MapGuide deserves a more comprehensive and intelligent sample dataset to show off its features and capabilities, and I think I found it.

Say hello to my home city of Melbourne


This MapGuide dataset was made possible by the various bits of open spatial data made available under City of Melbourne's open data platform. I discovered this site the night before GovHack 2014 as City of Melbourne was one of the "data custodians" for the GovHack event. Though I didn't use any of their data over the hackathon weekend, I did make a mental note about the rich and varied volume of data that they had available and that there might be enough stuff in there to make a much more compelling sample dataset for MapGuide than what we currently have with Sheboygan.

So a few weeks after GovHack, I paid another visit to that site to check out their data offerings in more detail and see what kind of dataset we can make in MapGuide with their available datasets. The above screenshot is the current work in progress. The MapGuide dataset was assembled together very quickly with the help of MapGuide Maestro. I guess that's a testament to the many years of development work put into Maestro to make it the most efficient authoring tool for MapGuide (not trying to toot my own horn here honest :)).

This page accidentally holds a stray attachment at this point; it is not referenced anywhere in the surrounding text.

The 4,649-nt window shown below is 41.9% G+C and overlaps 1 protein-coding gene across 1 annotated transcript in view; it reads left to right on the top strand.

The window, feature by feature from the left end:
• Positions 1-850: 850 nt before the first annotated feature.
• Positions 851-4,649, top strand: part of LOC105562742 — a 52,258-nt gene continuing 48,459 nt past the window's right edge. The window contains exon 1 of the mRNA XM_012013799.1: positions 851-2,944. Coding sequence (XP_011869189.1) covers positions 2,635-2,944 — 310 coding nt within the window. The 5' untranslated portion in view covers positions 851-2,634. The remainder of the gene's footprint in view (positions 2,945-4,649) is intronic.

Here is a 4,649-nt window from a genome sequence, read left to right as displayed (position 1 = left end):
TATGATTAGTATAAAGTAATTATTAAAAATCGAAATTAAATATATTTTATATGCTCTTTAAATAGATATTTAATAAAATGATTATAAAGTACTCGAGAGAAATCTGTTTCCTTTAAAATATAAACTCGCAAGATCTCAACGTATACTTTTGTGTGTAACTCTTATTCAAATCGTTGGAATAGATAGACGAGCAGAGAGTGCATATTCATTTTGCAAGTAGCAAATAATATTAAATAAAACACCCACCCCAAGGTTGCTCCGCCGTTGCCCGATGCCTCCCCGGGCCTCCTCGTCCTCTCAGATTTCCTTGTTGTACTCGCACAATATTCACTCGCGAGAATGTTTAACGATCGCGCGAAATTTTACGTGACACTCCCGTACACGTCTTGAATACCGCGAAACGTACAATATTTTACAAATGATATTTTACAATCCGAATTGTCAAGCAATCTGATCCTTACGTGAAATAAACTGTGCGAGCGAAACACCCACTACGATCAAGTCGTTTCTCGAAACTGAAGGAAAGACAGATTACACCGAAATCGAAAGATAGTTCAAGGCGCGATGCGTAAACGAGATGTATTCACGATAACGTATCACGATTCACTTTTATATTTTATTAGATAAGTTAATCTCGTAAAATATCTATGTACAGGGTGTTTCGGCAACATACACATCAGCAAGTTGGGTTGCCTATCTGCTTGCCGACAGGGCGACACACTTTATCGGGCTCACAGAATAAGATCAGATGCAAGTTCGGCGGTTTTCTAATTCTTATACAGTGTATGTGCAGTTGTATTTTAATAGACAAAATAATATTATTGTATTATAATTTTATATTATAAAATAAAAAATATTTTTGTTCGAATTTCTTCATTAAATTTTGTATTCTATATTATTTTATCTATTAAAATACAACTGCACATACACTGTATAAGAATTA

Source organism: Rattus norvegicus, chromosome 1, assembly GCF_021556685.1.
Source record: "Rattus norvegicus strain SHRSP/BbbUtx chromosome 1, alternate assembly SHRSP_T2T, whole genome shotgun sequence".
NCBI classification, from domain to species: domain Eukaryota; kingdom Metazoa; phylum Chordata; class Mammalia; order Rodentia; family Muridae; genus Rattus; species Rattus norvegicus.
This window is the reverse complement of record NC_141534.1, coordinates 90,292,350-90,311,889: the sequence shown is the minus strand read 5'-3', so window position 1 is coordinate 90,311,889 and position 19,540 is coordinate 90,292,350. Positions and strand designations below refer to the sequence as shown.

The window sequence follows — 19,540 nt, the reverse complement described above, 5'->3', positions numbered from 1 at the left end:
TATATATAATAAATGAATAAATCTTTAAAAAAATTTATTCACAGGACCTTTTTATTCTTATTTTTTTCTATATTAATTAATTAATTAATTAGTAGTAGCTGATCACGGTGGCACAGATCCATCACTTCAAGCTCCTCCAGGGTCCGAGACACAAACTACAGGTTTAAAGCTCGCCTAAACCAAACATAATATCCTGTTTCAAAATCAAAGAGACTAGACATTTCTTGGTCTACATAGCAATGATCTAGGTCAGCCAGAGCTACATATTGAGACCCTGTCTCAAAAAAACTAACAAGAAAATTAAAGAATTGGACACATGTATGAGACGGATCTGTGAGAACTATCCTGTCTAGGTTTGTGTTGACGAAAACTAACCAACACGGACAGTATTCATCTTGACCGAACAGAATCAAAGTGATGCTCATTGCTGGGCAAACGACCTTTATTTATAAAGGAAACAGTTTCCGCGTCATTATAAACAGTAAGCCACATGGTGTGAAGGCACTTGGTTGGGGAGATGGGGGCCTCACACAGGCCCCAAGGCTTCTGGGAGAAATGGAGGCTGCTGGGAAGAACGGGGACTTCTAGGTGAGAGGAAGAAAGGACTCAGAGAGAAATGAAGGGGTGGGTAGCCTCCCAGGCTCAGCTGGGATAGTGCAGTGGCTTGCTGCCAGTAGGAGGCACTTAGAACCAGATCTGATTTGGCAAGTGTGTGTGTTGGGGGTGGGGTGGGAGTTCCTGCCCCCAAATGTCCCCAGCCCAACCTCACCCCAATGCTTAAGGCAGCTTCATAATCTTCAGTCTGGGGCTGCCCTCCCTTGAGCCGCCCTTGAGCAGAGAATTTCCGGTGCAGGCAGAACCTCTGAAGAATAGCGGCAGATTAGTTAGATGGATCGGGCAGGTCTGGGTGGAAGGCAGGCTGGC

Most of the spatial data was in SHP format making loading into MapGuide a dead simple affair. Some of the spatial data was in CSV (huh?), so these were converted to SQLite with the help of OGR and its awesome virtual format feature. One particular dataset they had which sparked my initial interest in building this MapGuide dataset was the Building Footprints, which contains actual height attributes!


This means demonstrating MapGuide's KML support is much more exciting now because we can actually tap into the elevation and extrustion support to give actual height to our KML buildings exported from MapGuide.


As mentioned before, this MapGuide dataset is a work-in-progress which you can check out on my GitHub. If you want the actual package, you can get it from the releases page. If you are interesting in seeing a more comprehensive sample dataset for MapGuide, I encourage you to contribute to this repo. If you are so inclined, I'd also encourage you to have a look at the City of Melbourne data portal and see what other interesting datasets we could integrate.

It would be nice to also have a nice set of sample code that works against this dataset as well. Aside from porting the developer's guide samples across to work against this dataset, if you have any interesting ideas we could explore with this dataset, I'm all ears.

None of this would be possible if the City of Melbourne didn't open up their various datasets. So full kudos to them for not only opening up these datasets, but also for licensing their data under Creative Commons and not some "open" license that's entangled under various legal spiderwebs.

#opendata ftw!